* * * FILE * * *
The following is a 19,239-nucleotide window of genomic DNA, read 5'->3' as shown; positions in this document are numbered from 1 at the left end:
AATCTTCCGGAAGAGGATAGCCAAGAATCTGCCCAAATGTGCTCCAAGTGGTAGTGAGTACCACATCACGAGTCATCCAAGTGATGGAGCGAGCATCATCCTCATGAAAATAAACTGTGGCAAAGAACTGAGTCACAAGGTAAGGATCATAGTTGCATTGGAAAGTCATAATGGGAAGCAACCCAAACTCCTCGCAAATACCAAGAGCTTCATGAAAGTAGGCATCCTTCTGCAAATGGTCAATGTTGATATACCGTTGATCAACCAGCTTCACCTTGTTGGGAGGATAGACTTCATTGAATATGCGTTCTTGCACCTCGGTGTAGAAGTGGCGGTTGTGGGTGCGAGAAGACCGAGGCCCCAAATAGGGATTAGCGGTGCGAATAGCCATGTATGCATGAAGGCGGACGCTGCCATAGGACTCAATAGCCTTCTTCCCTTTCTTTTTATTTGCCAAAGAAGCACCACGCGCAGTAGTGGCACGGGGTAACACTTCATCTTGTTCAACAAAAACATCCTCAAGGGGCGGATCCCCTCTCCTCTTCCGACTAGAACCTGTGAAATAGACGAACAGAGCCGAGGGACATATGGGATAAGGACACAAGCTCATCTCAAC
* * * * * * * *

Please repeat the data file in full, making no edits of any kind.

The following is a 19,239-nucleotide window of genomic DNA, read 5'->3' as shown; positions in this document are numbered from 1 at the left end:
AATCTTCCGGAAGAGGATAGCCAAGAATCTGCCCAAATGTGCTCCAAGTGGTAGTGAGTACCACATCACGAGTCATCCAAGTGATGGAGCGAGCATCATCCTCATGAAAATAAACTGTGGCAAAGAACTGAGTCACAAGGTAAGGATCATAGTTGCATTGGAAAGTCATAATGGGAAGCAACCCAAACTCCTCGCAAATACCAAGAGCTTCATGAAAGTAGGCATCCTTCTGCAAATGGTCAATGTTGATATACCGTTGATCAACCAGCTTCACCTTGTTGGGAGGATAGACTTCATTGAATATGCGTTCTTGCACCTCGGTGTAGAAGTGGCGGTTGTGGGTGCGAGAAGACCGAGGCCCCAAATAGGGATTAGCGGTGCGAATAGCCATGTATGCATGAAGGCGGACGCTGCCATAGGACTCAATAGCCTTCTTCCCTTTCTTTTTATTTGCCAAAGAAGCACCACGCGCAGTAGTGGCACGGGGTAACACTTCATCTTGTTCAACAAAAACATCCTCAAGGGGCGGATCCCCTCTCCTCTTCCGACTAGAACCTGTGAAATAGACGAACAGAGCCGAGGGACATATGGGATAAGGACACAAGCTCATCTCAAC